Well friends, let me fill you in on a little secret. Those magical bins… they only cover the Tactile Sensory System. There are EIGHT different senses that our brains have to navigate. Sometimes those senses can be functioning too high or too low for our bodies and that is where therapy comes in to help us stabilize and help us find ways to regulate ourselves.

I’m sure your curiosity is wondering what those 8 senses are, so here is a quick review along with a link to a great website with way more info for you to dive into.

The Eight Sensory Systems:

          1. Visual

          2. Auditory

          3. Olfactory (smell) System

          4. Gustatory (taste) System

          5. Tactile System

          6. Vestibular (sense of head movement in space) System

          7. Proprioceptive (sensations from muscles and joints of body) System

          8. Interoception

Obviously I am not an expert. I am just a mom who has become obsessed with learning as much as I can to be the best advocate I can be for my kids. So I can only speak from my own experiences and research. However, I have a few things I want to say that I feel like is not discussed enough.

Most of us have some type of sensory dysfunction. It may not be at a level that we needed to seek additional therapy, but it effects our personality and our behavior. You may not like music to be too loud. Large crowds may stress you out. You may struggle to focus sitting in a desk all day because you seek more movement. You may not like to eat certain foods because of their texture. The list goes on.

Through out our therapy experience for both of my toddlers, tools have been shared with me by their therapist to help them process things a bit easier. I have consistently found myself saying, “Why haven’t I known about this before? This would be helpful for ANYONE with a toddler. Not just those with sensory processing needs!”.

The crazy thing is that most of these tools shared with me are followed with a label such as “Autism”, “SPD”, or “Early Intervention”. I have yet to see them used or discussed in a neurotypical setting or research. This has blown my mind guys. It has made me so passionate to share with everyone who shows interest how amazing these tools can be for ALL children not just those who may struggle a bit more than others.


  1. not displaying or characterized by autistic or other neurologically atypical patterns of thought or behavior.”neurotypical individuals often assume that their experience of the world is either the only one or the only correct one”

I plan to share all of these tools with you here on the blog but to give you an idea, here are just a few examples of ones I love the most; Social Stories, Transitional Timers, Visual Schedules, Applied Behavioral Analysis, How to evaluate your own Childs development, the sensory system and so much more.

It has been a running joke with our many (many) therapists that I somehow missed my calling because I am so passionate about educating myself as much as possible on the styles of therapy and tools that have been shared with us. Hopefully by me sharing my experiences and research here it will find its way into the hands of another family and be helpful when navigating their own journey.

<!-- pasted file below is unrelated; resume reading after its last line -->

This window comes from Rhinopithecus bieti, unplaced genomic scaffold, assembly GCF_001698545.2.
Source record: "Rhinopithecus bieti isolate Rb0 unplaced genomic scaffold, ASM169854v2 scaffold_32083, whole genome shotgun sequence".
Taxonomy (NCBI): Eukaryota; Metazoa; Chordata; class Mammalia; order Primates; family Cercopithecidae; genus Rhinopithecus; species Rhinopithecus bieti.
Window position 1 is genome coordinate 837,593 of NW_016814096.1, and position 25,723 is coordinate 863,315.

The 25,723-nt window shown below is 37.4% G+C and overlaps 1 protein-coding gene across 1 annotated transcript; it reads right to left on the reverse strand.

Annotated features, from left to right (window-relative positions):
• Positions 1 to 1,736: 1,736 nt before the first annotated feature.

Author – Shelbi Moore.
Mama. Travel Planner. Story Teller. Passionate about educating parents on Sensory and Behavioral Therapy. Capturing all the magical adventures of The Moore Family.

18 thoughts on “Our Journey With Sensory Processing Disorder

  1. How fascinating. Glad you listened to your mama intuition. I would love to learn more about how to engage all the senses of my toddler.

  2. Thank you so much for sharing this! This will help so many others who are experiencing something similar. I learned so much from this article, especially that there are 8 different sensory systems.

  3. M glad you waited on the autism eval, it seems like the go to option when people just aren’t quite sure what’s going on. We delayed get an official diagnosis as our Doctor mentioned that once you “diagnose”, people stop looking for other possible answers.

    1. Yes, this exactly.
      If that is the diagnosis it ends up being then that is fine. But we wanted to exhaust all other versions of therapy to give our kiddos the best chance!

  4. As a former pre-K autism spectrum disorder teacher this really hits hard. Thank you for sharing your journey.
    I agree that having to decided to ‘label’ your child with a diagnosis just to get the insurance to cooperate stinks. Sensory processing disorder has a host of its own difficulties.

  5. Also, I know that you paid out of pocket for your daughters services. I meant moreso, the push to label or diagnosis kids with autism so they can get the appropriate help needed. It’s a sad situation.

    1. Yes, I totally agree with both of your comments.
      Insurance companies need to recognize Sensory Processing Disorders as a real diagnosis. So many children could be receiving more services and getting the attention they need to help them thrive! It’s sad for sure.